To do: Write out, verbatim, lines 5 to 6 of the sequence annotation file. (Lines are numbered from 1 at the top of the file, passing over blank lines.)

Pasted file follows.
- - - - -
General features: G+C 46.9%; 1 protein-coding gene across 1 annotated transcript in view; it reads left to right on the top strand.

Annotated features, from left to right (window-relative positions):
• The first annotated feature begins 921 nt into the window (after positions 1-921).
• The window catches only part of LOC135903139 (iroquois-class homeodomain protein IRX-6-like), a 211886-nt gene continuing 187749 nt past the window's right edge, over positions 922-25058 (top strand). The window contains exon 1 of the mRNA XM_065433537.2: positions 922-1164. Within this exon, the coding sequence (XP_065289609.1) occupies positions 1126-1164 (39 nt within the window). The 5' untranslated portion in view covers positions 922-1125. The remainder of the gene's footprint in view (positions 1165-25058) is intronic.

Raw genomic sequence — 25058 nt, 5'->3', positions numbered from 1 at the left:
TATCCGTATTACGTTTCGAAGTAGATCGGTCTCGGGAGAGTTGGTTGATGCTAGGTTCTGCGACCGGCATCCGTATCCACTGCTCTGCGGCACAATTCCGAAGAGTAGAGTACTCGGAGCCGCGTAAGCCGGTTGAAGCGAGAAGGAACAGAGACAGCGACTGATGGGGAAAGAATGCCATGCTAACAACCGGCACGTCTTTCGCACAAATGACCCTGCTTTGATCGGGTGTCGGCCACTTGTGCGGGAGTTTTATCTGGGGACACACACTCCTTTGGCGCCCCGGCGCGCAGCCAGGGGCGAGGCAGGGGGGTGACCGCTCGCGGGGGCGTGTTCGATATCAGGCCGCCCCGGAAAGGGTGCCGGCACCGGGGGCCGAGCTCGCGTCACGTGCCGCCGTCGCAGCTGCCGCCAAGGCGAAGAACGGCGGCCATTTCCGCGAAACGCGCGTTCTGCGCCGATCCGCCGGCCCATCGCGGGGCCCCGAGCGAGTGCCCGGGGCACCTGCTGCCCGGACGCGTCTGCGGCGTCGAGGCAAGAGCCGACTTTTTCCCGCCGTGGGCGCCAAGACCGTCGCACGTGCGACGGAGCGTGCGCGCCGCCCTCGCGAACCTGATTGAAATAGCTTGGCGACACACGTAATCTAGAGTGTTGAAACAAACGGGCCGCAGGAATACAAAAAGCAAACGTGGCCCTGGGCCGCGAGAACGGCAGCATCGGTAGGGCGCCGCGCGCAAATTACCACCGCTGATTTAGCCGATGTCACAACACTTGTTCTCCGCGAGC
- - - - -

Raw genomic sequence — 25058 nt, 5'->3', positions numbered from 1 at the left:
TATCCGTATTACGTTTCGAAGTAGATCGGTCTCGGGAGAGTTGGTTGATGCTAGGTTCTGCGACCGGCATCCGTATCCACTGCTCTGCGGCACAATTCCGAAGAGTAGAGTACTCGGAGCCGCGTAAGCCGGTTGAAGCGAGAAGGAACAGAGACAGCGACTGATGGGGAAAGAATGCCATGCTAACAACCGGCACGTCTTTCGCACAAATGACCCTGCTTTGATCGGGTGTCGGCCACTTGTGCGGGAGTTTTATCTGGGGACACACACTCCTTTGGCGCCCCGGCGCGCAGCCAGGGGCGAGGCAGGGGGGTGACCGCTCGCGGGGGCGTGTTCGATATCAGGCCGCCCCGGAAAGGGTGCCGGCACCGGGGGCCGAGCTCGCGTCACGTGCCGCCGTCGCAGCTGCCGCCAAGGCGAAGAACGGCGGCCATTTCCGCGAAACGCGCGTTCTGCGCCGATCCGCCGGCCCATCGCGGGGCCCCGAGCGAGTGCCCGGGGCACCTGCTGCCCGGACGCGTCTGCGGCGTCGAGGCAAGAGCCGACTTTTTCCCGCCGTGGGCGCCAAGACCGTCGCACGTGCGACGGAGCGTGCGCGCCGCCCTCGCGAACCTGATTGAAATAGCTTGGCGACACACGTAATCTAGAGTGTTGAAACAAACGGGCCGCAGGAATACAAAAAGCAAACGTGGCCCTGGGCCGCGAGAACGGCAGCATCGGTAGGGCGCCGCGCGCAAATTACCACCGCTGATTTAGCCGATGTCACAACACTTGTTCTCCGCGAGC